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Lighting crowned Britain’s best factory

19 September 2009 1,418 views No Comment

A global lighting business that manufactures and supplies 4.7 million light fittings a year to over 100 commercial markets around the world has been named ‘Factory of the Year’ for 2009 at the Best Factory Awards (BFA), run by Cranfield School of Management. This program has been organized in partnership with the magazine Works Management and sponsored by Barclays Commercial, DAK Consulting, and The National Skills Academy for Manufacturing, Siemens, TBM Consulting and Unite the Union.

The modern purpose-built factory in Spennymore, County Durham, also scooped the Best Electronics & Electrical Plant and Best People Management awards and was highly commended for the Innovation award. Thorn Lighting, part of the Zumtobel Group, designs and produces innovative indoor and outdoor lighting for electrical contractors, developers, architects and wholesalers across the world. Previous lighting projects have included Heathrow’s Terminal 5 and Wembley Stadium.

Dr Marek Szwejczewski, Director of the Best Factory Awards said the plant was selected as the winner of the prestigious Best Factory Award for a number of reasons:

“Thorn Lighting stood out for its attention to quality, cost and delivery. Its Spennymore factory is extremely customer focused and its performance has been so good that it is bringing products back to the UK from overseas plants. The factory has been designed for fast material flow, which has brought immense saving in terms of time and money. The company also made good use of lean six sigma tools, that streamlined the manufacturing process and reduce wastage besides increasing the factory’s productivity and delivery performance significantly.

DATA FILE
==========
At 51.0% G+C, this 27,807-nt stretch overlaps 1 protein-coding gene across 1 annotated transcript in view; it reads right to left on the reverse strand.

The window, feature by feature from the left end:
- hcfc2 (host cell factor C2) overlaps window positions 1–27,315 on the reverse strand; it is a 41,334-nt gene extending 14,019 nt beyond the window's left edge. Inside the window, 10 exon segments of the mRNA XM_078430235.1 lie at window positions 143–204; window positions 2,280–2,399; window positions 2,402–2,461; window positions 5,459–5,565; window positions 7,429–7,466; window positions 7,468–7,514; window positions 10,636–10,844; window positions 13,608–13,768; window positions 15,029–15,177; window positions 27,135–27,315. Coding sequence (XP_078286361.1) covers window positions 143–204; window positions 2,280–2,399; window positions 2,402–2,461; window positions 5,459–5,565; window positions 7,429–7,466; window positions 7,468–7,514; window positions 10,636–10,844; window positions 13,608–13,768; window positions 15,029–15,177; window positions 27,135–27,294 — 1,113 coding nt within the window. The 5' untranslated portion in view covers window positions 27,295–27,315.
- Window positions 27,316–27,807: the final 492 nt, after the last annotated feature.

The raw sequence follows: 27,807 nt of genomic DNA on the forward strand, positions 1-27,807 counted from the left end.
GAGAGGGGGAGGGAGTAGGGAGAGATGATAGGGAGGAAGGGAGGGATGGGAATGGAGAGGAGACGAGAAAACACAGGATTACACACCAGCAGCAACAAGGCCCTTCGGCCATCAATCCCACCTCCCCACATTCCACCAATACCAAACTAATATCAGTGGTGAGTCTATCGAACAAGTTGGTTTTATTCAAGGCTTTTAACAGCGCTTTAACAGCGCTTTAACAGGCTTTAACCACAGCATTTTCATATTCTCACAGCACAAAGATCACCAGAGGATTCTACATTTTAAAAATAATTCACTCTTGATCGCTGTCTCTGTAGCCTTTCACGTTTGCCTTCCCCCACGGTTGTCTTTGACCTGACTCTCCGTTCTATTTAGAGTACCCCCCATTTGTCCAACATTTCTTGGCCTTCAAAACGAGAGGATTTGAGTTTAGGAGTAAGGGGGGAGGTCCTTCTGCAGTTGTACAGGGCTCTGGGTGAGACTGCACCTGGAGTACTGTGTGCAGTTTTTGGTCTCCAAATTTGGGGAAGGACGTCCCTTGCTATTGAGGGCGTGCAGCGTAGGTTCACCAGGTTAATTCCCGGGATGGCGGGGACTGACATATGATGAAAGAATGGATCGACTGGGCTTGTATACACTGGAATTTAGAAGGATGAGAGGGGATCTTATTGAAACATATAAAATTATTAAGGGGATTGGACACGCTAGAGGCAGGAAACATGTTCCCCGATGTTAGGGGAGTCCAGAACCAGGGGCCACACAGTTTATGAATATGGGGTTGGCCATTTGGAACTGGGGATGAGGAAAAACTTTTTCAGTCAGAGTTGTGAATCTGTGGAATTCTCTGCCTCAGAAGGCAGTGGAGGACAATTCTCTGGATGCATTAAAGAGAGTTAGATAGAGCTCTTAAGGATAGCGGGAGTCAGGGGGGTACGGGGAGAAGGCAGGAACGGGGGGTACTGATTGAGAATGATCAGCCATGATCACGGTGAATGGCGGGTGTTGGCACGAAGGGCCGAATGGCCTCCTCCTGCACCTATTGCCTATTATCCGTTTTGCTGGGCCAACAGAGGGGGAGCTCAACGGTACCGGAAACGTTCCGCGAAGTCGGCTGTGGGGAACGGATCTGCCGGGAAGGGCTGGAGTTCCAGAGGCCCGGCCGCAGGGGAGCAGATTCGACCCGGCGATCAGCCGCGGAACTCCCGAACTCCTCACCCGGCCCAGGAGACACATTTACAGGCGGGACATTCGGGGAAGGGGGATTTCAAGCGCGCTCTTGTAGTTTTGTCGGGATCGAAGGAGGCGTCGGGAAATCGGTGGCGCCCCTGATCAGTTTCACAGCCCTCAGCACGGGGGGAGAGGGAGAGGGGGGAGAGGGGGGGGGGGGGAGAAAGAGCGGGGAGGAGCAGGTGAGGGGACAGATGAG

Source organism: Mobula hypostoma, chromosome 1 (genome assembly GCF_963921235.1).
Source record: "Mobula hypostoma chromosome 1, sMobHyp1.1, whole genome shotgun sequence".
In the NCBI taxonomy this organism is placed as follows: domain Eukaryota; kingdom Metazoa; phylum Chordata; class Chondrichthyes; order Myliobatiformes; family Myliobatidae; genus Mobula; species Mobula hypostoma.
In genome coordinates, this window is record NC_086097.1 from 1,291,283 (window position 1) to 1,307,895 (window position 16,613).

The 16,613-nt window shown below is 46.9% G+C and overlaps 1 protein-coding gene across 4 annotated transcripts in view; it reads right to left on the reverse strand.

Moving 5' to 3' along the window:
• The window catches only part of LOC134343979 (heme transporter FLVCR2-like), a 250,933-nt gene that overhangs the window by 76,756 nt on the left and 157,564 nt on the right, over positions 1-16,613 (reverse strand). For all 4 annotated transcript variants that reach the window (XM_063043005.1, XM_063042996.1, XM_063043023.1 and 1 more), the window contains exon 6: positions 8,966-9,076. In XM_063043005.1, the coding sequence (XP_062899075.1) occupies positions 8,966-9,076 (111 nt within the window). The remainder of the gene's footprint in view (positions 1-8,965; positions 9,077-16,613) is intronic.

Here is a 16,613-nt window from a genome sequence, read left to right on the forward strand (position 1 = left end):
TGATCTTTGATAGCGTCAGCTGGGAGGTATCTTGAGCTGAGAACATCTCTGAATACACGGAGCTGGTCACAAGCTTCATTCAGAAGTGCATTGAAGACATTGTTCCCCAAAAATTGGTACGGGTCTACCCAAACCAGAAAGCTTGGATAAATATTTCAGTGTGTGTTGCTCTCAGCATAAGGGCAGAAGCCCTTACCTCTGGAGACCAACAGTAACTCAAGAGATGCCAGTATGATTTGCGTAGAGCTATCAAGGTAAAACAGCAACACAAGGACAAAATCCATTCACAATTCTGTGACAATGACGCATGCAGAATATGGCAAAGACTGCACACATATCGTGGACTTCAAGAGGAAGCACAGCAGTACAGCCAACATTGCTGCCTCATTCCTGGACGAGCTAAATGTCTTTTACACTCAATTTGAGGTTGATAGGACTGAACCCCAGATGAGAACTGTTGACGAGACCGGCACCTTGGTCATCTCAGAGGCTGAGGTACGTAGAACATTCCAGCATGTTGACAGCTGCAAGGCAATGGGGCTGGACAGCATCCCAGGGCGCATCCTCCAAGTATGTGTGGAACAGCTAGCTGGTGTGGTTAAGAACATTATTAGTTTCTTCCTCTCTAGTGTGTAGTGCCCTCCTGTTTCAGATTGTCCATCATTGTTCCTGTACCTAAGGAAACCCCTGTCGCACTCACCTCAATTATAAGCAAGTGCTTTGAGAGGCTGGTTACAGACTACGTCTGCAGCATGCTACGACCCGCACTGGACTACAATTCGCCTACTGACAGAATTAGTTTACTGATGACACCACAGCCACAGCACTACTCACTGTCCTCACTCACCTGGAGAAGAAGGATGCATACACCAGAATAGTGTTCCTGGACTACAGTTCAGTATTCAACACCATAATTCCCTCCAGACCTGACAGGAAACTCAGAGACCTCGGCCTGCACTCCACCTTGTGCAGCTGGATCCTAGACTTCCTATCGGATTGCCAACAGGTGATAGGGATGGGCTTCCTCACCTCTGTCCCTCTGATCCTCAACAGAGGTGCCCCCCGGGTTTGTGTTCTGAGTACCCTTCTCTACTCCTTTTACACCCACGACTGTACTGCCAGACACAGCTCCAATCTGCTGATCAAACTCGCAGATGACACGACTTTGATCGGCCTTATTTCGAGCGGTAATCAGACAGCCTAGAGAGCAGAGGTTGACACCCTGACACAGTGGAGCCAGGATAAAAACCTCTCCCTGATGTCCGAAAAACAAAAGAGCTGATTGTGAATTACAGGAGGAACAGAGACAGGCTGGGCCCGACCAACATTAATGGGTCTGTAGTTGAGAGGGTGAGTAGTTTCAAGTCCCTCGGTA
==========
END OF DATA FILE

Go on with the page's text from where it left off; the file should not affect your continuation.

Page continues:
“The company has invested heavily in enhancing its staff’s technical skills and equipment to keep ahead of competition. Employee multi-skilling is the norm at the factory, with many employees being able to make any product in the range. Half its operators are on flexible contracts, which allow it to match labour to the peaks in customer demand.

“In a year when manufacturing has borne the brunt of the global recession, Britain’s best factories have remained competitive by keeping quality a strategic priority. All the winners of this year have been affected by the recession, in one way or another, but none of them has let it as a factor that caused them to deviate from their goal to achieve operational excellence. In a challenging economy, all of the Best Factory winners have demonstrated that to continuously improve, it is critical to remain focused on the customer.”

Works Management editorial director Ken Hurst said: “You hear all kinds of strong views about the future of UK manufacturing from commentators and politicians who have rarely – if ever – been inside a factory. In my view, the future lies in factories like our Best Factory Award winners; even those running repetitive production lines over long shifts, but where people are empowered to make a difference to their own working lives and the prosperity of the companies they work for. These awards prove that the future well-being of manufacturing and the rebalancing of the UK economy is every bit as much about ordinary people making ordinary things in extraordinary ways, as it is about high value, high tech, knowledge-based businesses.”